“You are doubtlessly aware that I am a common man, and then a soldier. It has been my training from the very childhood to avoid limelight and publicity. I have chosen a profession where I have been taught to be a soldier, and nothing beyond that.” - Major Dhyan Chand
The Olympics fever has boiled down. Our players have returned home with glittering medals to cherish, and stories to tell. With the growing interest of Indians in sport and India’s uphill journey in the Olympics medal tally, we pray that most of these sportsmen will achieve greater heights and fame. We pray that they will not be forgotten.
Let’s also not forget the one man who lived during times when sportsmen were meant to be forgotten. Let’s not forget the three times Olympic gold medalist from India – who died penniless. Today is a very important day for sportsmen in India – 29th of August is instituted as National Sports Day as it happens to be the birthday of legendary Indian hockey wizard Major Dhyan Chand.
Major Dhyan Chand’s contribution to the field of team hockey goes beyond what can be written here. He was a true gentleman and a lover of the game. A magnificent center-forward – Dhyan Chand is eternally remembered for his goal making feats. His rigor and obstinate passion for the field saw him bring 3 Gold Medals to India from the Olympics held in 1928, 1932 and 1936.
On the field he was named the “Wizard of Hockey” for he exerted complete control on the ball. It appeared that the ball was stuck to his hockey stick while playing. So great was the magic of Dhyan Chand that the Tokyo officials broke his hockey stick to search for a magnet inside, and then tried to console themselves saying he had added some sort of glue. On one occasion, a lady from the audience asked Dhyan Chand to play with her walking stick instead. He was supposedly so fast that TV analysis of his gameplay was rendered too slow.
An army man, when selected for 1928 Olympics in Amsterdam, Dhyan Chand was unstoppable. India scored 29 goals and conceded none. Of the total 69 goals scored by all participating teams, Dhyan Chand alone scored 14. The media described the Indian hockey team as the eastern typhoon.
In the 1932 world tour, when the Indian Hockey team also participated in and won the Los Angeles olympics, India scored 338 goals and conceded only 34. Dhyan Chand scored 133 goals.
During a 1935 tour of New Zealand and Australia, he scored 201 goals out of the team’s tally of 584 in 43 matches. Don Bradman and Dhyan Chand once came face to face at Adelaide in 1935. After watching Dhyan Chand in action, Don Bradman remarked “He scores goals like runs in Cricket”.
In the 1936 Berlin Olympics, Indians were again unstoppable. In the finals against the hosts, it is believed that after trailing by 6 goals, the Germans resorted to foul play. In a clash with the German goalkeeper, Dhyan Chand broke one of his teeth, but was soon back in action scoring 6 of the goals in the final match won 8-1.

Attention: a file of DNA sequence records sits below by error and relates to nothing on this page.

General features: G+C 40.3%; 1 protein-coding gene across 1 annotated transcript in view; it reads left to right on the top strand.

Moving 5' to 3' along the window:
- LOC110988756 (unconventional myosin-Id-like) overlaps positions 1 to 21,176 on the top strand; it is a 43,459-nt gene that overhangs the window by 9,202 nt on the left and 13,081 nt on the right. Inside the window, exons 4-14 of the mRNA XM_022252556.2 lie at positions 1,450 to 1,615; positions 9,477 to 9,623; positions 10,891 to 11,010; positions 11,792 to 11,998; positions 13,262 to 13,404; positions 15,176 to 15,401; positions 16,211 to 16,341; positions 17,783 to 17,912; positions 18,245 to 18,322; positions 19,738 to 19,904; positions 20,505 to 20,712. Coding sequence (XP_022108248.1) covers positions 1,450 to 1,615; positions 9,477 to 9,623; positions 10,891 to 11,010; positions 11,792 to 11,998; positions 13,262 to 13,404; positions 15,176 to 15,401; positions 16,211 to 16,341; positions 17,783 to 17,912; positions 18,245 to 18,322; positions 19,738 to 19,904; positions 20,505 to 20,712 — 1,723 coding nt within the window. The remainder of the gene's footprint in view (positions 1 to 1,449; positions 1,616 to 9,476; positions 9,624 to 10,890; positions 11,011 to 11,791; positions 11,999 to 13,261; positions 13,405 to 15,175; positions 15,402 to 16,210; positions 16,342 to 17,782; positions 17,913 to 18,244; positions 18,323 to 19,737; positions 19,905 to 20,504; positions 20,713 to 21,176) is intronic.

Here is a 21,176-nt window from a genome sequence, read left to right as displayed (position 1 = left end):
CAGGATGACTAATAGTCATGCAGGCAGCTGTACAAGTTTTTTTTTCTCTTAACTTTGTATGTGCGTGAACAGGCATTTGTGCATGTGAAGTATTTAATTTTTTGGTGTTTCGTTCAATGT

After victory in Berlin, the team raised the Indian tricolour in the dressing room and sang Vande Mataram, instead of the British national anthem, which they were obliged to sing. Impressed by his performance, Adolf Hitler supposedly offered to make Dhyan Chand a Field Marshal in the German army but was refused.
Dhyan Chand retired from his defense service as a Major at the age of 51. He continued contributing to the game even after his retirement. He earned a diploma in coaching from the National Institute of Sports in Patiala, Punjab and was positioned as the Hockey Coach Chief at the National Institute of Sports in Patiala.
However, he died penniless in 1979, uncared for in a hospital, receiving a meagre pension. A year after his death, the Indian Postal Service issued a commemorative stamp in his honour and a stadium, the Dhyan Chand National Stadium in New Delhi, was renamed in tribute.
Since his death, Major Dhyan Chand’s birthday is celebrated as the National Sports Day of India. On this day, schools and sports academies across the nation organize annual sports events in fervent patriotic zeal. The lifetime achievement awards in sports, which is regarded as the highest in the field in India – the Dhyan Chand Award, initiated in 2002 – is given away on this day.
A Special Award distribution event at Rastrapati Bhawan makes this day even more memorable for many. Popular and renowned sport-related awards like the Rajiv Gandhi Khel Ratna, Arjuna Award and Dronacharya Award are presented by the President of India, to great sportsmen of the year.
From a sorry state of affairs, India is slowly emerging as a nation where sports people are being recognized. India winning 6 medals in London Olympics is a testament to the journey Indian sports has undertaken. But this has happened at the price of the unconditional efforts laid by numerous people who lived just for the love of the game. Major Dhyan Chand’s name shines brightest in the list of these selfless sportsmen.
Today, as the nation celebrates it’s national sports day, let’s not forget the wizard – and his magic.
Photo credit: thehindu.com
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